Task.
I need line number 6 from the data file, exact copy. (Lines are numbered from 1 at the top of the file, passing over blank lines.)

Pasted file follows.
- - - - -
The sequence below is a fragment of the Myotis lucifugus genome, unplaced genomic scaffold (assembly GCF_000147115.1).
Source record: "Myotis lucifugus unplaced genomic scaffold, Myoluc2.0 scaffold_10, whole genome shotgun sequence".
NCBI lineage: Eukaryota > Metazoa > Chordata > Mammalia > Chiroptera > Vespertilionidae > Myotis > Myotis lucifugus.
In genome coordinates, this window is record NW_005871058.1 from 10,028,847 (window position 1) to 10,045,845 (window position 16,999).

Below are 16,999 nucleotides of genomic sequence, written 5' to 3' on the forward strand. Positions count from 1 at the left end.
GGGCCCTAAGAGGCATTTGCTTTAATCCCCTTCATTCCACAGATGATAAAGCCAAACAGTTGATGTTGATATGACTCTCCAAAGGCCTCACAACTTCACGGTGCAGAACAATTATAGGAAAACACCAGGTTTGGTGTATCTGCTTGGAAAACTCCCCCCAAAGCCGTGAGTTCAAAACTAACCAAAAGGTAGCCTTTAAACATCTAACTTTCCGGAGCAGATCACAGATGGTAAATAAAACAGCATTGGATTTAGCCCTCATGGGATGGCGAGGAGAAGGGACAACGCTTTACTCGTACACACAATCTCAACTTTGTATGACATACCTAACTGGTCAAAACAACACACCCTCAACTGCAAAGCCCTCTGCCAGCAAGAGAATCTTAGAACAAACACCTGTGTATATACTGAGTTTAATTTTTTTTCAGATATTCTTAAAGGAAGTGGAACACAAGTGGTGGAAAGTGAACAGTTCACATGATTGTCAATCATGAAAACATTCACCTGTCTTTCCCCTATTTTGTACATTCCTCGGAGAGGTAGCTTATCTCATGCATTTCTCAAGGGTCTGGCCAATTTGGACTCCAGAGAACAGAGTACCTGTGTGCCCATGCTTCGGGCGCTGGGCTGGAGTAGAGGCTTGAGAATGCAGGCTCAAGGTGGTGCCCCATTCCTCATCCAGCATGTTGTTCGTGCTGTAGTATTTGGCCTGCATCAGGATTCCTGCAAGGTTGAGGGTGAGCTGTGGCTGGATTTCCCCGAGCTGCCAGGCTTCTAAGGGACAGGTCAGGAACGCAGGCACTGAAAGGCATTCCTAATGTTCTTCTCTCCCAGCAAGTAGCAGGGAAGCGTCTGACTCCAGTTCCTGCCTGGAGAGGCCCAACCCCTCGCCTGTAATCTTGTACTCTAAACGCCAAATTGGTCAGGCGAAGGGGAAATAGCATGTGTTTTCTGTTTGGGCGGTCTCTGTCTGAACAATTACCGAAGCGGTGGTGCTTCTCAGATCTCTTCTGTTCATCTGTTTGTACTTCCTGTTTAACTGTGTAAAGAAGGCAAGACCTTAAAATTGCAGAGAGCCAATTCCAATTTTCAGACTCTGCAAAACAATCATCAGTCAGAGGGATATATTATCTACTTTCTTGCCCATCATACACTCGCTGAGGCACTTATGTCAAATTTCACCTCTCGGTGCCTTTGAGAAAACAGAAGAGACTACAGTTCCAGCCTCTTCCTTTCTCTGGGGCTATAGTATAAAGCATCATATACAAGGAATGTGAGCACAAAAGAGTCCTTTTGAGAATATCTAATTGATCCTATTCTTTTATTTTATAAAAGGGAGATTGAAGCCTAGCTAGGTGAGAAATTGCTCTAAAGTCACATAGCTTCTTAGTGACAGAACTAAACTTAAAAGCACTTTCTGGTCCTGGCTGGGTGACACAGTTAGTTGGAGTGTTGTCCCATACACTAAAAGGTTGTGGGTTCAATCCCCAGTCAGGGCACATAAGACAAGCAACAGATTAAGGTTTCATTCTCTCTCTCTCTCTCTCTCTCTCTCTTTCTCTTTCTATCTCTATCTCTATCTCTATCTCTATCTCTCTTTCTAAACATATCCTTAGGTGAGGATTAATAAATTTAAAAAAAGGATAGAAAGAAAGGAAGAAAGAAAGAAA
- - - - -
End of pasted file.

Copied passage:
GGGCCCTAAGAGGCATTTGCTTTAATCCCCTTCATTCCACAGATGATAAAGCCAAACAGTTGATGTTGATATGACTCTCCAAAGGCCTCACAACTTCACGGTGCAGAACAATTATAGGAAAACACCAGGTTTGGTGTATCTGCTTGGAAAACTCCCCCCAAAGCCGTGAGTTCAAAACTAACCAAAAGGTAGCCTTTAAACATCTAACTTTCCGGAGCAGATCACAGATGGTAAATAAAACAGCATTGGATTTAGCCCTCATGGGATGGCGAGGAGAAGGGACAACGCTTTACTCGTACACACAATCTCAACTTTGTATGACATACCTAACTGGTCAAAACAACACACCCTCAACTGCAAAGCCCTCTGCCAGCAAGAGAATCTTAGAACAAACACCTGTGTATATACTGAGTTTAATTTTTTTTCAGATATTCTTAAAGGAAGTGGAACACAAGTGGTGGAAAGTGAACAGTTCACATGATTGTCAATCATGAAAACATTCACCTGTCTTTCCCCTATTTTGTACATTCCTCGGAGAGGTAGCTTATCTCATGCATTTCTCAAGGGTCTGGCCAATTTGGACTCCAGAGAACAGAGTACCTGTGTGCCCATGCTTCGGGCGCTGGGCTGGAGTAGAGGCTTGAGAATGCAGGCTCAAGGTGGTGCCCCATTCCTCATCCAGCATGTTGTTCGTGCTGTAGTATTTGGCCTGCATCAGGATTCCTGCAAGGTTGAGGGTGAGCTGTGGCTGGATTTCCCCGAGCTGCCAGGCTTCTAAGGGACAGGTCAGGAACGCAGGCACTGAAAGGCATTCCTAATGTTCTTCTCTCCCAGCAAGTAGCAGGGAAGCGTCTGACTCCAGTTCCTGCCTGGAGAGGCCCAACCCCTCGCCTGTAATCTTGTACTCTAAACGCCAAATTGGTCAGGCGAAGGGGAAATAGCATGTGTTTTCTGTTTGGGCGGTCTCTGTCTGAACAATTACCGAAGCGGTGGTGCTTCTCAGATCTCTTCTGTTCATCTGTTTGTACTTCCTGTTTAACTGTGTAAAGAAGGCAAGACCTTAAAATTGCAGAGAGCCAATTCCAATTTTCAGACTCTGCAAAACAATCATCAGTCAGAGGGATATATTATCTACTTTCTTGCCCATCATACACTCGCTGAGGCACTTATGTCAAATTTCACCTCTCGGTGCCTTTGAGAAAACAGAAGAGACTACAGTTCCAGCCTCTTCCTTTCTCTGGGGCTATAGTATAAAGCATCATATACAAGGAATGTGAGCACAAAAGAGTCCTTTTGAGAATATCTAATTGATCCTATTCTTTTATTTTATAAAAGGGAGATTGAAGCCTAGCTAGGTGAGAAATTGCTCTAAAGTCACATAGCTTCTTAGTGACAGAACTAAACTTAAAAGCACTTTCTGGTCCTGGCTGGGTGACACAGTTAGTTGGAGTGTTGTCCCATACACTAAAAGGTTGTGGGTTCAATCCCCAGTCAGGGCACATAAGACAAGCAACAGATTAAGGTTTCATTCTCTCTCTCTCTCTCTCTCTCTCTCTTTCTCTTTCTATCTCTATCTCTATCTCTATCTCTATCTCTCTTTCTAAACATATCCTTAGGTGAGGATTAATAAATTTAAAAAAAGGATAGAAAGAAAGGAAGAAAGAAAGAAA